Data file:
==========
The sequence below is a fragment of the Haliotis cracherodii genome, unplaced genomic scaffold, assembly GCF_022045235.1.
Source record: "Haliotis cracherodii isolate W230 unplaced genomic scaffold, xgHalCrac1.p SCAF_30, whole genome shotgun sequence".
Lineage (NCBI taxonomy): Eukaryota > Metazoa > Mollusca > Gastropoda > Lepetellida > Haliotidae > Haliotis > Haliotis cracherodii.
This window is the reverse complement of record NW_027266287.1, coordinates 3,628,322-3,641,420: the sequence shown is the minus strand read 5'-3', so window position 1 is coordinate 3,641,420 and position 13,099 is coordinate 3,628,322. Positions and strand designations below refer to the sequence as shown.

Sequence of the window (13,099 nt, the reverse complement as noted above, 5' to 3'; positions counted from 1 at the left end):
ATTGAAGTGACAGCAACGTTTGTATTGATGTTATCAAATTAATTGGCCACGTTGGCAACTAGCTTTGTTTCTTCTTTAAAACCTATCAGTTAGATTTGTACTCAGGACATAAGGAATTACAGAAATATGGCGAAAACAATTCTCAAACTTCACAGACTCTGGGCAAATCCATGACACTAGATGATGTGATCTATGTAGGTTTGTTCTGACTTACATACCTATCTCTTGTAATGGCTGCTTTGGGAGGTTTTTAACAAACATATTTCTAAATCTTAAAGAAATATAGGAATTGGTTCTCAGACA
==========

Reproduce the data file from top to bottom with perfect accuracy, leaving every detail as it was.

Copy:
The sequence below is a fragment of the Haliotis cracherodii genome, unplaced genomic scaffold, assembly GCF_022045235.1.
Source record: "Haliotis cracherodii isolate W230 unplaced genomic scaffold, xgHalCrac1.p SCAF_30, whole genome shotgun sequence".
Lineage (NCBI taxonomy): Eukaryota > Metazoa > Mollusca > Gastropoda > Lepetellida > Haliotidae > Haliotis > Haliotis cracherodii.
This window is the reverse complement of record NW_027266287.1, coordinates 3,628,322-3,641,420: the sequence shown is the minus strand read 5'-3', so window position 1 is coordinate 3,641,420 and position 13,099 is coordinate 3,628,322. Positions and strand designations below refer to the sequence as shown.

Sequence of the window (13,099 nt, the reverse complement as noted above, 5' to 3'; positions counted from 1 at the left end):
ATTGAAGTGACAGCAACGTTTGTATTGATGTTATCAAATTAATTGGCCACGTTGGCAACTAGCTTTGTTTCTTCTTTAAAACCTATCAGTTAGATTTGTACTCAGGACATAAGGAATTACAGAAATATGGCGAAAACAATTCTCAAACTTCACAGACTCTGGGCAAATCCATGACACTAGATGATGTGATCTATGTAGGTTTGTTCTGACTTACATACCTATCTCTTGTAATGGCTGCTTTGGGAGGTTTTTAACAAACATATTTCTAAATCTTAAAGAAATATAGGAATTGGTTCTCAGACA